Facing down Fear over Identity

Up until five weeks ago online identity was something I had never thought about. In fact, it was something I avoided forming. The only social media account I had was Facebook and I never posted anything. The only photos or posts connected to me were those that others put there. So why is it that I have chosen to not post online and to keep a minimal online presence?

Regret by Jason Hickey, CC-BY-2.0

There is definitely an element of social anxiety about the way people will perceive me online. Sometimes I think about posting something and choose not to because I worry about how people might respond to it, or how it will reflect on me. Sometimes I post something and then regret it for the same reasons.

I use to post prolifically on anonymous websites as a teenager, and I felt comfortable doing so because of the pseudonymity of my identity. Unfortunately for me it seems that the internet is reaching a point where true anonymity is virtually impossible and even pseudonymity is becoming stamped out. Interestingly when I created my Twitter account and Word Press blog I chose to use my full name. For me using my full name was actually a form of anonymity because the only person who refers to me by my full name is my dad when he’s unhappy with me. And so its use gave me a (somewhat false) sense of anonymity.

Peek-a-Boo (Flickr) by Kenneth Leung, CC-BY-2.0

Another weird thing about my budding online identity, and something that I have only just noticed, is that in nearly all my profile pics my face is obscured. In my Facebook account my profile picture is of the back of me and my boyfriend’s heads as we boogie on a dance floor, my Twitter account is a shadowed side profile of me reading, and even at the top of this blog is another pic of the back of my head. The only account that has a straight on head shot is my AboutMe profile, and it only seemed appropriate to do so considering the platform. It’s not that I’m trying to hide my identity from anyone, or my face. But there is something that makes me hold back from presenting my online identity with a big, smack-in-the-face, beaming, close-up, head-shot. If I’m being honest, I think the reason why is that I don’t want to appear vain.

Shiny new camera! by Les Chatfield CC-BY-2.0

Speaking of which, we’ve been looking at selfies this week and I have been trying to cajole myself into getting into the spirit and taking a selfie and posting it to Twitter, but I honestly don’t know where to start. I haven’t taken a selfie since I was 16, and back then we did it with digital cameras- a radical technological invention at the time. I don’t own a phone at the moment, so I would have to take it with my fancy digital SLR and then find my connecting cables to upload it… It just sounds like too much effort. But I wonder if I’m letting myself give up too easily.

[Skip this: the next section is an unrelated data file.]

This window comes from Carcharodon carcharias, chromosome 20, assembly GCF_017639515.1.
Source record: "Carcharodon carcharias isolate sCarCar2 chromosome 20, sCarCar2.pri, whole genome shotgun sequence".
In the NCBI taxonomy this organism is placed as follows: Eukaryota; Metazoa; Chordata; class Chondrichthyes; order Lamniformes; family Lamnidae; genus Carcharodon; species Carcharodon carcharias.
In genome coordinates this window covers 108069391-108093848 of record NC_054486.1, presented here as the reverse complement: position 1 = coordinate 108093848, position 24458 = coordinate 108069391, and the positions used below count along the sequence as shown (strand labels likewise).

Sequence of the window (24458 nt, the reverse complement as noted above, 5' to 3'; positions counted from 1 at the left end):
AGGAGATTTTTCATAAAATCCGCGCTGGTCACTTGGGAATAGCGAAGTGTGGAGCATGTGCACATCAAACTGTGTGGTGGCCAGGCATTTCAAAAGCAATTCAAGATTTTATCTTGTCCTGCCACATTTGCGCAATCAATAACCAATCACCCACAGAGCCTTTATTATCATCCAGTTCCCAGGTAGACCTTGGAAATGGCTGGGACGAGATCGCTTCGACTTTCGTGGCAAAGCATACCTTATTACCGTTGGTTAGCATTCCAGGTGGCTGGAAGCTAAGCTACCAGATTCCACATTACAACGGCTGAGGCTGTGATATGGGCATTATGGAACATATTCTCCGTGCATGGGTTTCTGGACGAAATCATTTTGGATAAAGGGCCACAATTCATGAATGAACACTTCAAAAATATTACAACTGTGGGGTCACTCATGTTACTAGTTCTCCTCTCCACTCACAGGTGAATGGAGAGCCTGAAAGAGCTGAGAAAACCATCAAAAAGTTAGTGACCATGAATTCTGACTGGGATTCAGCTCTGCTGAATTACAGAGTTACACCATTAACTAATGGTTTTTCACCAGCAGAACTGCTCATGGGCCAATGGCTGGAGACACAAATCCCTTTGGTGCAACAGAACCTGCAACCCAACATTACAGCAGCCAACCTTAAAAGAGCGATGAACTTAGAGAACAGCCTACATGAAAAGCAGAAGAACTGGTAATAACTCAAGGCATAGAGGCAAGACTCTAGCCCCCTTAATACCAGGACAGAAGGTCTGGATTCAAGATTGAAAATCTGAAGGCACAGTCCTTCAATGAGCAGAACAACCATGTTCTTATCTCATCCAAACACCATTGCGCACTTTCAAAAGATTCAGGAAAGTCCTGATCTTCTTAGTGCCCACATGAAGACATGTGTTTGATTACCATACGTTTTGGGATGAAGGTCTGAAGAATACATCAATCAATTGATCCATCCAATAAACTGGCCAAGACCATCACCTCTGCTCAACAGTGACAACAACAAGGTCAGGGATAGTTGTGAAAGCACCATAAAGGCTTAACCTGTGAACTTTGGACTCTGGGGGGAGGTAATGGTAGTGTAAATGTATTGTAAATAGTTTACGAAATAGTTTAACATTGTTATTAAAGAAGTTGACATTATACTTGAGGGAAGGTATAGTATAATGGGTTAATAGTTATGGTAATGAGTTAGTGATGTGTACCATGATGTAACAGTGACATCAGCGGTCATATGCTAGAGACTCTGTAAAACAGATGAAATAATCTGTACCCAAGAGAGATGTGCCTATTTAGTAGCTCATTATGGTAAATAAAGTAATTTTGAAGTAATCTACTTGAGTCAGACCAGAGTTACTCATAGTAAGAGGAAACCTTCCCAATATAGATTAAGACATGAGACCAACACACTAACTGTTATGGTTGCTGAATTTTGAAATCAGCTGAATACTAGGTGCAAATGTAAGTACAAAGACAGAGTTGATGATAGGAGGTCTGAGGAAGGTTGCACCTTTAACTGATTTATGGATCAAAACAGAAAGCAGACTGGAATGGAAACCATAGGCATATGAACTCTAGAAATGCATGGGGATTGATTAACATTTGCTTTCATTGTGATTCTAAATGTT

We have to be extremely conscious of our online identities, arguably more so than our real-life identities  because online identities have this semi-permanency. I say semi because without attention, and over time, things that happen on the internet seem to fade away into the ether, and I say permanency because they always have accessibility. Something posted to the internet is accessible to a vast audience and not just at the time of posting, but forever after. Even if something is deleted, it tends to leave a trace somewhere. This is quite daunting, and it definitely makes me think twice about anything I post.

So there is a fear of judgement, a fear of regret, a fear of vanity, and a fear of permanence. But there is something else, I think, something deeper and weirder that has stopped me from forming an online identity.

Look at me! by Storem CC-BY-2.0

I’ve always perceived the internet as a pseudo-reality, a sort of make-believe. And although I’m down with that (trust me, I’m a fantasy nerd and hectic day-dreamer) there has always been this sense that maybe an online identity could consume me. Almost as if the more I consider it and form it, the more it reflects back on me and affects my real-life identity. Could what I project into the online world, which is a consciously constructed version of myself, end up affecting my deeper sense of self? And if so, is this something I should be scared of?

We all receive reflections of our identity, whether it is from friends and family, or from reading a book, or listening to music, or even just looking in a mirror. These things can change how we perceive ourselves, what we identify with, how we construct ourselves. Is getting reflections from online identity any different? Should I fear its consumption?

I’m starting to think well no, probably not. And that’s all for now.

Just for fun, here’s another shot of the back of my head… (I have hundreds of these.)

Back of the Head shot, authored by J S Camilleri, is licensed under a Creative Commons Attribution Non-Commercial No Derivatives 4.0




Author: jscamilleri

I write fantasy, graphic novels, and young adult fiction.

2 thoughts on “Facing down Fear over Identity”

  1. Really great stuff Jess, I enjoyed reading your post! You’ve got a strong voice in your writing that really comes through, and your integration of images is terrific – they play off the meaning here well. Check out your caption (which might not be formatted as a caption) for your first image, but there’s otherwise no major feedback I can offer. Maybe consider bringing in some scholarship via a brief quote to help you bring out the ‘general’ points more to stregthen your reflections on the specific examples you offer (I talk about the universal-particular tension in my latest video) – you’re well on your way here; you could have just stepped back a little from the 1st person in a few places to make it even stronger… Keep up the great work! – Adam

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